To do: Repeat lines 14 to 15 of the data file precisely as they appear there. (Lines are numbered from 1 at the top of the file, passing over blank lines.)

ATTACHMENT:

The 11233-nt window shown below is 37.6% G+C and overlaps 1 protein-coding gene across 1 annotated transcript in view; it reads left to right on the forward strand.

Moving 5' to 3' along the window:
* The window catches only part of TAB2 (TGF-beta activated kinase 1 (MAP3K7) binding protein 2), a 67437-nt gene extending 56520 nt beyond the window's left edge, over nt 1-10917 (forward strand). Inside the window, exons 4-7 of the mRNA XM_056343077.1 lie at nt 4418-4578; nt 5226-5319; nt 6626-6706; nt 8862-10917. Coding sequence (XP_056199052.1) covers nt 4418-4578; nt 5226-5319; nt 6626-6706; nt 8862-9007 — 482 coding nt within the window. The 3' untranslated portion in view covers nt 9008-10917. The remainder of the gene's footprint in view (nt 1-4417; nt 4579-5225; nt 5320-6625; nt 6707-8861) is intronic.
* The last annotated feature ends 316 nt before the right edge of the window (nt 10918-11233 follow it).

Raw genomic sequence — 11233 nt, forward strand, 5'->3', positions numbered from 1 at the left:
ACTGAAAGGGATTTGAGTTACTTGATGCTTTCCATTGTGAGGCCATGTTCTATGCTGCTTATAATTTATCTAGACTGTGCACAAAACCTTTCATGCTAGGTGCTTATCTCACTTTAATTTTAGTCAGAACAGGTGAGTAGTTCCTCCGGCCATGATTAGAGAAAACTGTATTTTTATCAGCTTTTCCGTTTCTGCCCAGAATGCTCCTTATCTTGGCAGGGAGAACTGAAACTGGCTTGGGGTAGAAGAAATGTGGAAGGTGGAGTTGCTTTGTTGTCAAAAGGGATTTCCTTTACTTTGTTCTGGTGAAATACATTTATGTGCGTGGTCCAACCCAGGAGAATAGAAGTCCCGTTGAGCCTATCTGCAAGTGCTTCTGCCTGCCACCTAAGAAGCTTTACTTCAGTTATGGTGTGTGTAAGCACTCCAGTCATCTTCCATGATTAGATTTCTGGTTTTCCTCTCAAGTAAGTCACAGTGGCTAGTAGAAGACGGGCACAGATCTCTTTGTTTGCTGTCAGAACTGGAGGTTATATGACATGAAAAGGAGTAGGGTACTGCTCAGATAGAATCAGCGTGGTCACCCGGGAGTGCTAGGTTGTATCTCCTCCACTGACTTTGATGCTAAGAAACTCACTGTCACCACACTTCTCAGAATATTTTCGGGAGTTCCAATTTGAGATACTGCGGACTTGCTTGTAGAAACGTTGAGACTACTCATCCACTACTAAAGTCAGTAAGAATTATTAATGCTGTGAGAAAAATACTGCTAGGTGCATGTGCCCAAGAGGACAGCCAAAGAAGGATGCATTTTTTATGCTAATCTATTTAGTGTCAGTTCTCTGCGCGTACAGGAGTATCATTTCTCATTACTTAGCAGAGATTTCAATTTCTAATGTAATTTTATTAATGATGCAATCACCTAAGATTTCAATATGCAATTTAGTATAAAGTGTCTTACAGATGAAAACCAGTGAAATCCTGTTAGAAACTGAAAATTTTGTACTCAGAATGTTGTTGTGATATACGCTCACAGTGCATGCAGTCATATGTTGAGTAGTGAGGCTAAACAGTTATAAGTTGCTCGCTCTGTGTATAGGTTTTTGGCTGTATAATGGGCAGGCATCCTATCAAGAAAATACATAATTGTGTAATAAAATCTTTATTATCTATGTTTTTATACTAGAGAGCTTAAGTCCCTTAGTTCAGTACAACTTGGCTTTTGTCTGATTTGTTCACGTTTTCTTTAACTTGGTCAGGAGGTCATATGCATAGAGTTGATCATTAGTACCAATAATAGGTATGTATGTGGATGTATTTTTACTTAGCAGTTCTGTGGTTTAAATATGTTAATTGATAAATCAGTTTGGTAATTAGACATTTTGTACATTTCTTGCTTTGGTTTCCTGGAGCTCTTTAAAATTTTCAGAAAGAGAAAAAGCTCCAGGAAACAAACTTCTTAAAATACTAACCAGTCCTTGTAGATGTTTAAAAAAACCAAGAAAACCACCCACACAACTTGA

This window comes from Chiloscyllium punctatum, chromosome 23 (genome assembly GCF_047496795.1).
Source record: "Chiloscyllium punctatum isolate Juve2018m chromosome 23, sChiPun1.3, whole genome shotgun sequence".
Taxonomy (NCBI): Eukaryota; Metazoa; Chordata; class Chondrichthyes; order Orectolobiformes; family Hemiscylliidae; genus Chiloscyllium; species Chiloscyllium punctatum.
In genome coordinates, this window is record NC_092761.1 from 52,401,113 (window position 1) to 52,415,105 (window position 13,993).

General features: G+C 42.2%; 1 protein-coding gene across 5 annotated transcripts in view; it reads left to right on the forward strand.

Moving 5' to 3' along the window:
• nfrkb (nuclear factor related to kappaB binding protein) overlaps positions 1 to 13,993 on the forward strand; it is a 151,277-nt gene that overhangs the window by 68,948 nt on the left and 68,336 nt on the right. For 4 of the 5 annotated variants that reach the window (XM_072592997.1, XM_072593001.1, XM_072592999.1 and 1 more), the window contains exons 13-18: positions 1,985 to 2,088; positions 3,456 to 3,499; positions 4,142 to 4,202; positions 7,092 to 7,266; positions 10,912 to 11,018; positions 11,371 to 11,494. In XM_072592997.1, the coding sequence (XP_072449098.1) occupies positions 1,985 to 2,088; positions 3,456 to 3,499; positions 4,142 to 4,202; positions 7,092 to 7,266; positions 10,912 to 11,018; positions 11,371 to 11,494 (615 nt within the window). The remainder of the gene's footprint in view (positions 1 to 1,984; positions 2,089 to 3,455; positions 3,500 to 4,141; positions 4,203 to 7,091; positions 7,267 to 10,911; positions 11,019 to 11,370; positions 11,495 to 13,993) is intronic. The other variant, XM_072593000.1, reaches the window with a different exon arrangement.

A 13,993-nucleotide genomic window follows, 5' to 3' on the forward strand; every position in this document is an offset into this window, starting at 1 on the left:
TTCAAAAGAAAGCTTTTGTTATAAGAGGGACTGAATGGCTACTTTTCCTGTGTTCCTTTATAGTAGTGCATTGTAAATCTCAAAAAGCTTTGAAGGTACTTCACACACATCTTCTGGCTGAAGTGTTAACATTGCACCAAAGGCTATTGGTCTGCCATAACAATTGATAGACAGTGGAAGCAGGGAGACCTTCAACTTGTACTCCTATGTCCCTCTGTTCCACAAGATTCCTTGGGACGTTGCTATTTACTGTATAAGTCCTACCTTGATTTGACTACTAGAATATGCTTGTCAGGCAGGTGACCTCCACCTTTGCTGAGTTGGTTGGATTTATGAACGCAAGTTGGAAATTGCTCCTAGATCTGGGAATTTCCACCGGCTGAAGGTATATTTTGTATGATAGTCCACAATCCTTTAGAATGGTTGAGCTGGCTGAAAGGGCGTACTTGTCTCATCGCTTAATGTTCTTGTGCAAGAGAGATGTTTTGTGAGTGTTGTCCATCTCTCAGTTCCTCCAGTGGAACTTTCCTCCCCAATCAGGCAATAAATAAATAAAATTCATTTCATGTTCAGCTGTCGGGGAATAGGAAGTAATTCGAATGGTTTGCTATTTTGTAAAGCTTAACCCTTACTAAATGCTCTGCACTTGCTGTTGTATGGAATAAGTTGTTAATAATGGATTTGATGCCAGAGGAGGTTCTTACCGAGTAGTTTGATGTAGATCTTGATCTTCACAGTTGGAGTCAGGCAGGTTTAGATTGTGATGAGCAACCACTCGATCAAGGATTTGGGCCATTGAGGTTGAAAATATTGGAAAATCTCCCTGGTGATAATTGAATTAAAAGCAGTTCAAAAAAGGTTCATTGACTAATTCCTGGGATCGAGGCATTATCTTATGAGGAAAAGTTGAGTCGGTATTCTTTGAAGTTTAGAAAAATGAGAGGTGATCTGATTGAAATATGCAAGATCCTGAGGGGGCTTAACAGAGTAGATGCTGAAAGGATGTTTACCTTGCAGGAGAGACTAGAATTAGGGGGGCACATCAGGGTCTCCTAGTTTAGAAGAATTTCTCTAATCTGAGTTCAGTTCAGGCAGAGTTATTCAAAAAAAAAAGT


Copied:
A 13,993-nucleotide genomic window follows, 5' to 3' on the forward strand; every position in this document is an offset into this window, starting at 1 on the left:
TTCAAAAGAAAGCTTTTGTTATAAGAGGGACTGAATGGCTACTTTTCCTGTGTTCCTTTATAGTAGTGCATTGTAAATCTCAAAAAGCTTTGAAGGTACTTCACACACATCTTCTGGCTGAAGTGTTAACATTGCACCAAAGGCTATTGGTCTGCCATAACAATTGATAGACAGTGGAAGCAGGGAGACCTTCAACTTGTACTCCTATGTCCCTCTGTTCCACAAGATTCCTTGGGACGTTGCTATTTACTGTATAAGTCCTACCTTGATTTGACTACTAGAATATGCTTGTCAGGCAGGTGACCTCCACCTTTGCTGAGTTGGTTGGATTTATGAACGCAAGTTGGAAATTGCTCCTAGATCTGGGAATTTCCACCGGCTGAAGGTATATTTTGTATGATAGTCCACAATCCTTTAGAATGGTTGAGCTGGCTGAAAGGGCGTACTTGTCTCATCGCTTAATGTTCTTGTGCAAGAGAGATGTTTTGTGAGTGTTGTCCATCTCTCAGTTCCTCCAGTGGAACTTTCCTCCCCAATCAGGCAATAAATAAATAAAATTCATTTCATGTTCAGCTGTCGGGGAATAGGAAGTAATTCGAATGGTTTGCTATTTTGTAAAGCTTAACCCTTACTAAATGCTCTGCACTTGCTGTTGTATGGAATAAGTTGTTAATAATGGATTTGATGCCAGAGGAGGTTCTTACCGAGTAGTTTGATGTAGATCTTGATCTTCACAGTTGGAGTCAGGCAGGTTTAGATTGTGATGAGCAACCACTCGATCAAGGATTTGGGCCATTGAGGTTGAAAATATTGGAAAATCTCCCTGGTGATAATTGAATTAAAAGCAGTTCAAAAAAGGTTCATTGACTAATTCCTGGGATCGAGGCATTATCTTATGAGGAAAAGTTGAGTCGGTATTCTTTGAAGTTTAGAAAAATGAGAGGTGATCTGATTGAAATATGCAAGATCCTGAGGGGGCTTAACAGAGTAGATGCTGAAAGGATGTTTACCTTGCAGGAGAGACTAGAATTAGGGGGGCACATCAGGGTCTCCTAGTTTAGAAGAATTTCTCTAATCTGAGTTCAGTTCAGGCAGAGTTATTCAAAAAAAAAAGT